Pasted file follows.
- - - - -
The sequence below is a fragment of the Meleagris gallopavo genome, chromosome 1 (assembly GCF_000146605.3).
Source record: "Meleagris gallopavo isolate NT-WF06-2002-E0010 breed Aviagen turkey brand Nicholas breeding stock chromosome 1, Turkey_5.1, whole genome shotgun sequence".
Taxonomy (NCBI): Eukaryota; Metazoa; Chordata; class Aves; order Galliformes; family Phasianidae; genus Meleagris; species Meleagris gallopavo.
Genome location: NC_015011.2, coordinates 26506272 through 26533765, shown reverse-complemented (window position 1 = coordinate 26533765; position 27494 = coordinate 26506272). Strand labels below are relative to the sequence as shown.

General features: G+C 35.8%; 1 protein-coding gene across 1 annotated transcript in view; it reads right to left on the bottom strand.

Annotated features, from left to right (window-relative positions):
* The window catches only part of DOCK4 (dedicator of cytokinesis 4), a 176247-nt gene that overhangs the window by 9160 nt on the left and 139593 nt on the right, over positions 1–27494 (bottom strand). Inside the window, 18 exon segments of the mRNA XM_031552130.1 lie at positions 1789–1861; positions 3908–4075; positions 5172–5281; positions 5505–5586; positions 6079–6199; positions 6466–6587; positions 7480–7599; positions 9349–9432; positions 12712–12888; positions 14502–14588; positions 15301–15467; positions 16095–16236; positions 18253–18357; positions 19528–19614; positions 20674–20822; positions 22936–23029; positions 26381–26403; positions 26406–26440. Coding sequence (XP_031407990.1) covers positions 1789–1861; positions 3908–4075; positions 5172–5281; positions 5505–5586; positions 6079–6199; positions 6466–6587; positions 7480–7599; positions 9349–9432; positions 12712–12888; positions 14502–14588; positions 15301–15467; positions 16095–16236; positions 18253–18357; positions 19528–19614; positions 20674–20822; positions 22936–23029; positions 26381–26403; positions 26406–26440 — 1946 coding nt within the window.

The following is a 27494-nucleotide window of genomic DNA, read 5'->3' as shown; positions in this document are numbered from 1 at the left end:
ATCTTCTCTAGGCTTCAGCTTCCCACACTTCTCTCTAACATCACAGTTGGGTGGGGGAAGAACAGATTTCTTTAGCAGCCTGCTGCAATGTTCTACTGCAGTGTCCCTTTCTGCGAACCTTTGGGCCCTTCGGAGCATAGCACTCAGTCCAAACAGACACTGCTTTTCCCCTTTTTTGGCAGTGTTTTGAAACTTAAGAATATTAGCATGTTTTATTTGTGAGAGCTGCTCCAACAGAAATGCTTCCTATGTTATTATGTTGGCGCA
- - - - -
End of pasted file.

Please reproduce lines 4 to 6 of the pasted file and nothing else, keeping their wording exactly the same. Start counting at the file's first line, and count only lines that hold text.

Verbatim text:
Genome location: NC_015011.2, coordinates 26506272 through 26533765, shown reverse-complemented (window position 1 = coordinate 26533765; position 27494 = coordinate 26506272). Strand labels below are relative to the sequence as shown.

General features: G+C 35.8%; 1 protein-coding gene across 1 annotated transcript in view; it reads right to left on the bottom strand.

Annotated features, from left to right (window-relative positions):